Speech, Language and Communication Needs (SLCN) can, and do, have a lifelong impact, particularly when not recognised and supported. Effective communication is crucial for educational outcomes, social experiences, self-confidence and mental health.
SLCN are the most commonly identified type of need for pupils receiving SEN Support (those without an Education, Health and Care Plan1 and the second most common for those with an EHCP2. And these are just those pupils whose SLCN have been identified; there are likely to be many more who are either falling below the radar. Others may have had their needs misidentified as social, emotional and mental health (SEMH), or moderate learning difficulties (MLD). Developmental Language Disorder (DLD) is a sub-set of SLCN and you may know it as ‘specific language impairment’ or SLI.
What is Developmental Language Disorder?
DLD is a diagnosis given to children and young people who have language difficulties that create barriers to communication or learning in everyday life. These difficulties are lifelong and are not associated with a known biomedical condition such as autism, or a genetic disorder, such as Down’s syndrome.
It can only be diagnosed by a qualified speech and language therapist, and we know that access to speech and language therapy in many parts of the country can be difficult. This makes it all the more important that teachers and SENCOs understand what DLD is, how to listen to, and to involve parents, especially those of the youngest children. SENCOs and class teachers need to know how to create DLD-friendly classrooms and teaching, and how to get further support from the right people at the time when it’s needed.
Post-lockdowns and school/nursery closures, it is becoming apparent that more children than ever before are having difficulties with language development. The challenge will be partly in understanding when these difficulties are due to missing education and will quickly resolve themselves with high-quality, communication-friendly teaching, and when they are indicative of a longer-term issue, such as DLD. For all these reasons, now, more than ever, schools need to know about the DLD Guide!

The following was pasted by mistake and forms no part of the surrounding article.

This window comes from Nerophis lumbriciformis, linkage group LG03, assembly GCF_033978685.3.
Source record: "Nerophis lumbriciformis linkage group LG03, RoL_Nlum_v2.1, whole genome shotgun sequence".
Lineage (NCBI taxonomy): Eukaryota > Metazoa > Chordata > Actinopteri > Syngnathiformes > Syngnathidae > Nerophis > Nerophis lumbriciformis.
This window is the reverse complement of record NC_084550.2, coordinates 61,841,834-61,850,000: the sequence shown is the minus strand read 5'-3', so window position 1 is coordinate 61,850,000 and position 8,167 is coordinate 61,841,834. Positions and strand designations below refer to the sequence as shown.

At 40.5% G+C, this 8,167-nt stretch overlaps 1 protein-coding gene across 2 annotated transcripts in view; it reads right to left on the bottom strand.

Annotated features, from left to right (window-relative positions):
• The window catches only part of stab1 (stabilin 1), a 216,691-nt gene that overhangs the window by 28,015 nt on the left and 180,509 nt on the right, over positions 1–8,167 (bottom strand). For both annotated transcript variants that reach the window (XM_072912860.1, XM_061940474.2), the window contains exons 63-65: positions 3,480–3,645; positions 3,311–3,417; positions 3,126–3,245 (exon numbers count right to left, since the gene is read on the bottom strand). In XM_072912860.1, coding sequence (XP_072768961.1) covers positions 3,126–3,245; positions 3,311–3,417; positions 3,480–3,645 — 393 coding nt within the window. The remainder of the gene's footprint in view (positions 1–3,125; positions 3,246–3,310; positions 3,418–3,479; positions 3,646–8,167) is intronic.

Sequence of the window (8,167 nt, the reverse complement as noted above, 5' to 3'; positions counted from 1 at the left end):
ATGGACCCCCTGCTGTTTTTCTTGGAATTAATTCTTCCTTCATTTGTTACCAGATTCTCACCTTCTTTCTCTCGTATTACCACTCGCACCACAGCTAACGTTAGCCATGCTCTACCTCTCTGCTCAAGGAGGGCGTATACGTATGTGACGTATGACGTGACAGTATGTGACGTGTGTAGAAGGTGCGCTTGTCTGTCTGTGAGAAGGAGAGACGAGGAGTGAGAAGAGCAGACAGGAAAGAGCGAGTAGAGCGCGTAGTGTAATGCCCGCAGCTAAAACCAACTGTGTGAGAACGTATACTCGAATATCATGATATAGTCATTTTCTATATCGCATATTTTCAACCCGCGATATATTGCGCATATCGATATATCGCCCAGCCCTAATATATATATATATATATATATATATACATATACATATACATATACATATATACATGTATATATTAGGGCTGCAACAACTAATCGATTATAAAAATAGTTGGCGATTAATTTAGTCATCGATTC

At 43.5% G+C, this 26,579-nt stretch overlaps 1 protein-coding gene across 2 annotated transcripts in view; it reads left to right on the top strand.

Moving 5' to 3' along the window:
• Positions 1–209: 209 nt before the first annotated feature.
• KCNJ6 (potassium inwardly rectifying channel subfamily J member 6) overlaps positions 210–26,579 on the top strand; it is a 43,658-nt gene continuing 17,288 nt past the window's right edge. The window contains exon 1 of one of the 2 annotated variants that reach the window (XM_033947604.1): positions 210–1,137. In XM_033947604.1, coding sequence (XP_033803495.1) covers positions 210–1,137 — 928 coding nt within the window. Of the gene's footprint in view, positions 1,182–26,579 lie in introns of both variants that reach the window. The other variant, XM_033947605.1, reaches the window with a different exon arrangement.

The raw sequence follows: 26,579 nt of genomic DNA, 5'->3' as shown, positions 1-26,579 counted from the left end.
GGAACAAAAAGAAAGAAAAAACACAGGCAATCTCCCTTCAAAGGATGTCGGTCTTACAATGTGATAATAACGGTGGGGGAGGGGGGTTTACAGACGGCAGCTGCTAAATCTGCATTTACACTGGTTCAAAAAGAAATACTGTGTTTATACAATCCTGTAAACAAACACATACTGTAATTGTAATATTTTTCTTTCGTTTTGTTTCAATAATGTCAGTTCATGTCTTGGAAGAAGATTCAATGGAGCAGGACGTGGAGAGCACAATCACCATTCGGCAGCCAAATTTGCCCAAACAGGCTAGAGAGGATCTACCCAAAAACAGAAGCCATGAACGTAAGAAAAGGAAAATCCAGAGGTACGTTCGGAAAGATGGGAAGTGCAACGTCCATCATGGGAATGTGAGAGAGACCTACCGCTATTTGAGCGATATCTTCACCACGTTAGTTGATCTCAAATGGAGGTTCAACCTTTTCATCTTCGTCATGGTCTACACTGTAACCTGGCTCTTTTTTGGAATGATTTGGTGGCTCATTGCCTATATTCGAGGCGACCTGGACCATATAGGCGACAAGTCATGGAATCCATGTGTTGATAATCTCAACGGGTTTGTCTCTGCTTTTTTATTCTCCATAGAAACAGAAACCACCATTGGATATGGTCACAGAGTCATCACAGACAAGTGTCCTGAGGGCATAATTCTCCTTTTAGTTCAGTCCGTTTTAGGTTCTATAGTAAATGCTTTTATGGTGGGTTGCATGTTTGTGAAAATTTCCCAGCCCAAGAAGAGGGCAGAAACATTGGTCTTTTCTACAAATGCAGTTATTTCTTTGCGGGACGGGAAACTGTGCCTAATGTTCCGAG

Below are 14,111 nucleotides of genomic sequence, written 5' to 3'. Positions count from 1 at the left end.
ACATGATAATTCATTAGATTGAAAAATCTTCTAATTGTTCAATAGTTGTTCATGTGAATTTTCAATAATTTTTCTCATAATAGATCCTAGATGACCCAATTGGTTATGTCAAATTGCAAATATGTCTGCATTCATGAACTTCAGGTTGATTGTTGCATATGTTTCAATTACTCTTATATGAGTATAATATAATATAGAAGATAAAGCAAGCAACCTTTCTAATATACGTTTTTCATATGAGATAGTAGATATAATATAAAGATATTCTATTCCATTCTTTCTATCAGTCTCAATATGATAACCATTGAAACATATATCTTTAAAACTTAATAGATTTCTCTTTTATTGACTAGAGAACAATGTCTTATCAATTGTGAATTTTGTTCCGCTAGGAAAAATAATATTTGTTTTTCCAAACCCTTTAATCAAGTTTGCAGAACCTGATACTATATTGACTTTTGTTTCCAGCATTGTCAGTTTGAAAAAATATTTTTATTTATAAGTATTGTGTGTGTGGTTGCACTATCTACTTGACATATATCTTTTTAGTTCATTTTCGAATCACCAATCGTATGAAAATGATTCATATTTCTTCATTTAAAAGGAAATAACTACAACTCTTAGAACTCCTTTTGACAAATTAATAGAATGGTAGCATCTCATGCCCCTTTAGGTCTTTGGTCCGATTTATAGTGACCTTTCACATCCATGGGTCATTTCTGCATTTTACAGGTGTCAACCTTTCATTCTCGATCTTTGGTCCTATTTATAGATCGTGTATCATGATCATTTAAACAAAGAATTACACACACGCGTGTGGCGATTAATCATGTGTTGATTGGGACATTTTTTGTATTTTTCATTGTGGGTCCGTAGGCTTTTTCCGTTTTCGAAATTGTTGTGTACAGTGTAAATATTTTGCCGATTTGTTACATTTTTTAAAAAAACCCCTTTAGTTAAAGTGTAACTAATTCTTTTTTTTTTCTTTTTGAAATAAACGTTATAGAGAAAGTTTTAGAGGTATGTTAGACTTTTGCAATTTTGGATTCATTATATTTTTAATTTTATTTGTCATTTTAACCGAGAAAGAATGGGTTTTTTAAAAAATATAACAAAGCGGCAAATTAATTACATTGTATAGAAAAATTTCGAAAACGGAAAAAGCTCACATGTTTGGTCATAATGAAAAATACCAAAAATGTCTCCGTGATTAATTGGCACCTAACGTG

The Developmental Language Disorder Guide
The DLD guide is written by speech and language experts at I CAN, the children’s communication charity and member of the Whole School SEND consortium. It's aimed at SENCOs and teachers in both primary and secondary schools and will also be useful for nurseries and further education (FE), as the principles are essentially the same across the ages.
It offers a clear definition of DLD and how it might present in the classroom, with things to look for at different stages. Primary and secondary information is helpfully colour-coded to make the guide very user-friendly. It talks us through the identification and referral process, with a focus on involving families right from the start; there are links through to videos to support this.
The guide goes on to explain and exemplify ‘universal’, ‘targeted’ and ‘specialist’ support in mainstream schools, i.e. a ‘graduated approach’, again with colour-coded examples for both primary and secondary staff. Parents and families will find these approaches helpful too, as most of them can also be used at home and in all interactions with your child or young person.
There are case studies, including one from the mother of a boy with DLD, where she offers some useful advice to any parents who may be going through the identification and support process, or think that their child may have DLD.
One of the most helpful features of the guide is the list of tools and resources at the back, where you can link directly to websites where you will find lots of further information and support.
Developmental Language Disorder Guide summary poster
The universal, targeted and specialist approaches are helpfully summarised in a downloadable poster (PDF) – wouldn’t it be great to get that poster on every staffroom wall!
SENCO DLD Presentation to use with mainstream staff
Finally, we recognise that SENCOs often need support with training staff in different areas of SEND, and so sitting alongside the guide, you will find a downloadable powerpoint presentation for SENCOs to use to introduce and explain DLD to mainstream school staff. The presentation is adaptable to both primary and secondary audiences and includes notes so that the information can be presented accurately and with minimal preparation time needed – make sure the SENCO in your school knows about it!
Schools definitely need to know about this!
Please share this information and the link with your school – the DLD Guide and its accompanying resources are all funded by the Department for Education so that schools can access them at no cost. Communication-friendly teaching will benefit all children and will help to identify those for whom a more specialist approach may be needed.
- 237,000 pupils, or 23.7 of pupils at SEN Support, SEN in England, DfE, July 2020
- 42,589, or 15% of those with an EHCP; SEN in England, DfE, July 2020
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